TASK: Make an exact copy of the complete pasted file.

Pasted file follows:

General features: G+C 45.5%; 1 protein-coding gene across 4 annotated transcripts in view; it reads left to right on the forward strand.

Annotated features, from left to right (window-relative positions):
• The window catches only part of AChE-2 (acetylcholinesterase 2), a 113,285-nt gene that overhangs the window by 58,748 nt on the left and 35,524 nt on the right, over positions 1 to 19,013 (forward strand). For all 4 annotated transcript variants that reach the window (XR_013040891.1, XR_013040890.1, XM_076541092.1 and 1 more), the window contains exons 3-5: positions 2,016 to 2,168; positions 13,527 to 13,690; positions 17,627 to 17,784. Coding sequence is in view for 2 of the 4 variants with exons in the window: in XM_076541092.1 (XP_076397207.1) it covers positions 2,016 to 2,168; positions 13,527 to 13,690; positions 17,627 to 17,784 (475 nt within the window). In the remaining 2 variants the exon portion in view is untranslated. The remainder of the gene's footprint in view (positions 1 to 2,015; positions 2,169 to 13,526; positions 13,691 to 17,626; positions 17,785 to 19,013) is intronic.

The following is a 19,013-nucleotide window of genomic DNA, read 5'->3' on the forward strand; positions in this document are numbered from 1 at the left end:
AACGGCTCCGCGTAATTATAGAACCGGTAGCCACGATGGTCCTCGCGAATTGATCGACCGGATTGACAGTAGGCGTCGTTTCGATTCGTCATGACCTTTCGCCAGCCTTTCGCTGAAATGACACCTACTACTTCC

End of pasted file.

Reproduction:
General features: G+C 45.5%; 1 protein-coding gene across 4 annotated transcripts in view; it reads left to right on the forward strand.

Annotated features, from left to right (window-relative positions):
• The window catches only part of AChE-2 (acetylcholinesterase 2), a 113,285-nt gene that overhangs the window by 58,748 nt on the left and 35,524 nt on the right, over positions 1 to 19,013 (forward strand). For all 4 annotated transcript variants that reach the window (XR_013040891.1, XR_013040890.1, XM_076541092.1 and 1 more), the window contains exons 3-5: positions 2,016 to 2,168; positions 13,527 to 13,690; positions 17,627 to 17,784. Coding sequence is in view for 2 of the 4 variants with exons in the window: in XM_076541092.1 (XP_076397207.1) it covers positions 2,016 to 2,168; positions 13,527 to 13,690; positions 17,627 to 17,784 (475 nt within the window). In the remaining 2 variants the exon portion in view is untranslated. The remainder of the gene's footprint in view (positions 1 to 2,015; positions 2,169 to 13,526; positions 13,691 to 17,626; positions 17,785 to 19,013) is intronic.

The following is a 19,013-nucleotide window of genomic DNA, read 5'->3' on the forward strand; positions in this document are numbered from 1 at the left end:
AACGGCTCCGCGTAATTATAGAACCGGTAGCCACGATGGTCCTCGCGAATTGATCGACCGGATTGACAGTAGGCGTCGTTTCGATTCGTCATGACCTTTCGCCAGCCTTTCGCTGAAATGACACCTACTACTTCC